Costs estimated by Vision Councillor Reimer “nonsensical”
Vision Vancouver delaying Green Vancouver City Councillor Adriane Carr’s push for a grass field for the 2015 FIFA Women’s World Cup games is a “slap in the face to 29 million female soccer players around the world” according to former soccer star Carrie Serwetnyk.
Founder of Equal Play and the first female inductee into the Canadian Soccer Hall of Fame, Serwetnyk has been working closely with Carr to ensure Vancouver offers a proper playing pitch with grass, not artificial turf, for the World Cup event, projected to be the world’s largest women’s sporting event ever.
FIFA and CSA have acknowledged that grass, which is known to offer superior playing conditions and prevent horrific injuries for soccer players [see link to report below], is the preferred pitch for men. Serwetnyk and other elite women soccer players are currently involved in a legal case before an Ontario Human Rights Tribunal based on discrimination against women for forcing them to play on artificial turf.
Grass experts say the cost of using grass for four World Cup practice fields across Canada would total $3.35 million, or $250,000 for Vancouver alone. But Vision Vancouver Councillor Andrea Reimer said extensive field work would be needed for grass, with costs reaching $78 million — something Serwetnyk calls “nonsensical”.
“The idea that turf is used for a World Cup demonstrates such a lack of understanding for the game at a high level,” says Serwetnyk, referring to Vision’s support for artificial turf.
“This shouldn’t be about partisan politics or closed door handshakes. It should be about city officials clearly seeing this is discrimination and stepping up to create a peak performance event for women on the global stage.”
Green Vancouver City Council candidate, Cleta Brown, a lawyer formerly with the Office of the Ombudsman of BC, agrees.
“When it comes to women's equality and resisting discrimination against women, Councillor Carr clearly stands alone on Council,” she says.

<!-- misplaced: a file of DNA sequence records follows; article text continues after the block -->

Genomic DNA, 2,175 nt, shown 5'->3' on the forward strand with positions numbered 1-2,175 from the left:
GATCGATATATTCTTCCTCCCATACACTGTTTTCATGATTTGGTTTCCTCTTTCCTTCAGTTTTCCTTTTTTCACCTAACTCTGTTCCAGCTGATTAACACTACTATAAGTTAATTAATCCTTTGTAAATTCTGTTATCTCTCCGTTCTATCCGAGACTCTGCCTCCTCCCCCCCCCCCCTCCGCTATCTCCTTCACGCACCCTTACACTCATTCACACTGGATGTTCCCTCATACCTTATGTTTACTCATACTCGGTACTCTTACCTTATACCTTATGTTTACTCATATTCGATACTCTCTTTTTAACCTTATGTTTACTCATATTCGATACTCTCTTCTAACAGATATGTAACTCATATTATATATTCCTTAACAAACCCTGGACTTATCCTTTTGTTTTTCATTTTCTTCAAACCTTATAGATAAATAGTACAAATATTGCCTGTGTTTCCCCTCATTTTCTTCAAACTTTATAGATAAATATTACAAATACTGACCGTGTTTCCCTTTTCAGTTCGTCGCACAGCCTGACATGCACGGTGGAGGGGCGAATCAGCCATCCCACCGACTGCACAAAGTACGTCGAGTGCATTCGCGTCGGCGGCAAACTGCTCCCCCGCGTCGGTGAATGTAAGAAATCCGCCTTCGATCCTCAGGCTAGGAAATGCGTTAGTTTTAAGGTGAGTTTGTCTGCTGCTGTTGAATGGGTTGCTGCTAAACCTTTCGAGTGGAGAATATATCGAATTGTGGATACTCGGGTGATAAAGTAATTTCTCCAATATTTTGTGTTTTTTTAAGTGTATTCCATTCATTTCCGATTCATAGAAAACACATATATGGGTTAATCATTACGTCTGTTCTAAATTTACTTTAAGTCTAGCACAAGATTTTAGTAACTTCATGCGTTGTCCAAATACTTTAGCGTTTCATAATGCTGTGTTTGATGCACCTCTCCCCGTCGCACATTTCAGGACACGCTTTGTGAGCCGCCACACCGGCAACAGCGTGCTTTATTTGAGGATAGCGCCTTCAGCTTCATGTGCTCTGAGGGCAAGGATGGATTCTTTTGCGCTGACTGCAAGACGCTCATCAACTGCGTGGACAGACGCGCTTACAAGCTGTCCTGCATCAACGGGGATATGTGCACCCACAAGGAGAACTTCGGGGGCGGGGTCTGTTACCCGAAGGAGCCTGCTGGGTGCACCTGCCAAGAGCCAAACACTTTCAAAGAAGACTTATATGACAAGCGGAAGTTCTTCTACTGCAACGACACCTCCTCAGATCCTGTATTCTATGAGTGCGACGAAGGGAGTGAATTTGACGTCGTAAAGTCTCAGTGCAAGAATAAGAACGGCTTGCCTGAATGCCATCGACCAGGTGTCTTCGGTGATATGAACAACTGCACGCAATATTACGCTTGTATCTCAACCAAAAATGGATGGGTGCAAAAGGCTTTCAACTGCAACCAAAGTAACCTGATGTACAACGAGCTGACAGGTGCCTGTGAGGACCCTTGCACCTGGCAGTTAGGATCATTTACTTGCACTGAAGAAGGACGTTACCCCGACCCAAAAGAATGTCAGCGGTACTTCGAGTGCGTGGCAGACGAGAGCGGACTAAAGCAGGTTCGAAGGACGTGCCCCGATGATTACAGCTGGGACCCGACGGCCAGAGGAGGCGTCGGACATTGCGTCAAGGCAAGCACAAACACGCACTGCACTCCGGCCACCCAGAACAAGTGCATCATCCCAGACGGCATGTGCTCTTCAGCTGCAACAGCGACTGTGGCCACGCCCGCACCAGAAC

“Vision could have demonstrated their support for women's soccer and their legitimate complaint at the Human Rights Tribunal by voting for Councillor Carr's motion. Instead, when faced with a choice between actively supporting women and fairness versus playing partisan political games, Reimer and company chose the latter.”
While it was FIFA that made the decision for turf, Carr urged the City to step up to the plate and level the playing field for women.
But Carr’s motion presented to City Council October 28 was quashed by Reimer, who asked for a staff report based on her estimates that costs of installing grass playing fields across Canada was $78 million — a figure described as “farcical and contain[ing] numerous transparent mistakes” by Rocky Collis, attorney for the Human Rights case.
“Collis’s assessment is absolutely right,” says Carr. “Councillor Reimer did a huge disservice to women by citing hugely inflated costs and delaying this entire matter.
“All Vision is focused on here is money instead of justice for women. They could have simply amended my motion if they were committed to equal playing conditions.”
Artificial turf abrasions
April 14, 2013
May 12, 2013
January 24, 2014
The full legal brief drawn up by the lawyers representing the elite women soccer players who will be participating in the FIFA Women’s World Cup Canada 2015 in their challenge before the Human Rights Tribunal of Ontario to the decision to hold the tournament on artificial turf fields is available here.
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Statement by players’ attorney, Rocky Collis:
“The attorneys for the coalition of players seeking an equal playing field for next year’s World Cup share Coun. Reimer’s attention to potential costs. For that reason, we conducted extensive due diligence into the feasibility of grass solutions prior to filing the players’ application to the Ontario Human Rights Tribunal. We released a proposal on October 9, with the help of numerous grass experts from Canada and the U.S., which estimated the costs to outfit all six fields with premier, temporary grass, at $3.35 Million.
Coun. Reimer’s estimate of $78 Million is farcical and contains numerous transparent mistakes. Principally, the Councillor assumes that the same method used for a single game (Manchester City at Empire Field) would be used for a tournament with multiple games. Grass experts across Canada and the United States would tell the Councillor: there is a better way. If a proper base is laid beneath the sod, then the sod can continue to grow while inside the stadiums. This eliminates the need to replace the grass fields, as Coun. Reimer mistakenly claimed would be necessary. This method has been used at previous men’s and women’s World Cups, so there is no need for the Councillor to try to reinvent the wheel at a higher cost.
Next year’s World Cup risks the global reputation of both women’s sports and the City of Vancouver. Therefore, we respectfully encourage Coun. Reimer to devote her time to urging CSA to negotiate with the players they will be hosting.”